"Why should the children of a King
Go mourning all their days?"
I am a follower of that which is good--I will rejoice in the constant hope of it.
3. How WATCHFUL ought I to be! My daily walk must be consistent with my avowed character. I must not dishonor my Ruler, nor my nation, nor my family, nor my own character, in this foreign land. My fellow pilgrims need all the influence of my example. The world around me will form their opinion of the character of our Master and our home, by their observations of our conduct. My Savior must not be wounded in the house of his friends. My blessed hope must be the great argument for watchfulness against every temptation and every evil. I cannot yield to sin. I cannot walk carelessly, loitering along the way. I cannot stop by the way-side. I must not break my ranks. I must abide by my standard. Oh let me set a constant watch over my eyes, that will not cease from sin--over my tongue, that strives to break every bond--over my heart, that true life may issue thence--over all my members, that they may be servants unto holiness. Thus may I walk successfully, not overcome of evil, but overcoming evil with good.
4. How USEFUL ought I to be! This is the purpose of my continued life on earth. I must be doing good while I dwell in the land. The partaker of such a hope ought to be a blessing to many. A follower after such good ought never to be content to go alone. How many around me are wandering in every path of ruin! Can I bear to see them go on unwarned? Can I behold, unmoved, the destruction of my kindred? Can I selfishly turn away my head, and try to forget their sad state? Ah, what selfishness would be thus displayed! Why are friends and family given to me, and why am I made a follower of that which is good among them, but that I should say to them all, "Come with us, and we will do you good?" My conversation, my example, my occupations, my tempers, my habits, my enjoyments, ought all to be inviting to them. Let me see how many I can attract to Christ--whom I can lead to his feet--to whom I can tell in any way what a Savior he has been to me. I would make this the great business and consideration of my life, to do good to all, to do good to somebody all the time.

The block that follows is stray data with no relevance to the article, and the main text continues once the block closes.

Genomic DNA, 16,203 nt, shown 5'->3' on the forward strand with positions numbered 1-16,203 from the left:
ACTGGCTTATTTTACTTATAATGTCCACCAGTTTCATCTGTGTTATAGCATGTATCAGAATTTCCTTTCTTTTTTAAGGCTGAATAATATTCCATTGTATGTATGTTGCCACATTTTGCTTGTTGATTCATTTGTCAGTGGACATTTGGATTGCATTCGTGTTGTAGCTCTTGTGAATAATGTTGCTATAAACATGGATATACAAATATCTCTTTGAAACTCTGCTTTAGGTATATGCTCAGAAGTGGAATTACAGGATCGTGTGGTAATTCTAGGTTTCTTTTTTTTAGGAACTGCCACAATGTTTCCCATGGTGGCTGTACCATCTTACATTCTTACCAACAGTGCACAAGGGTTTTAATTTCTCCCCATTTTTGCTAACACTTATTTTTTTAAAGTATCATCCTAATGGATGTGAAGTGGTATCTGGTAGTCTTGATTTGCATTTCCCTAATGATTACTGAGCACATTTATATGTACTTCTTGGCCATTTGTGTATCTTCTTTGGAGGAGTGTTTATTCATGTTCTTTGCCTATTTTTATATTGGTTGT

5. In these attributes would I shine. I would be earnest, hopeful, watchful, and useful, in my whole pursuit of the good which my Savior offers me. But his Holy Spirit alone can enable me to be so. I must seek his constant power and presence; his daily, hourly influence upon my soul, to keep my mind set upon the good before me, and to make my heart active in its faithful pursuit. Thus my days will pass happily on, and every day bring nearer my glorious good.
Onward, Christians, onward goľ
Press to heaven through every foe;
Faint not, though the strife be long,
Soon will victory tune your song.
Onward then to glory move,
More than conquerors you shall prove;
Still through danger, toil, and woe,
Onward, Christians, onward go.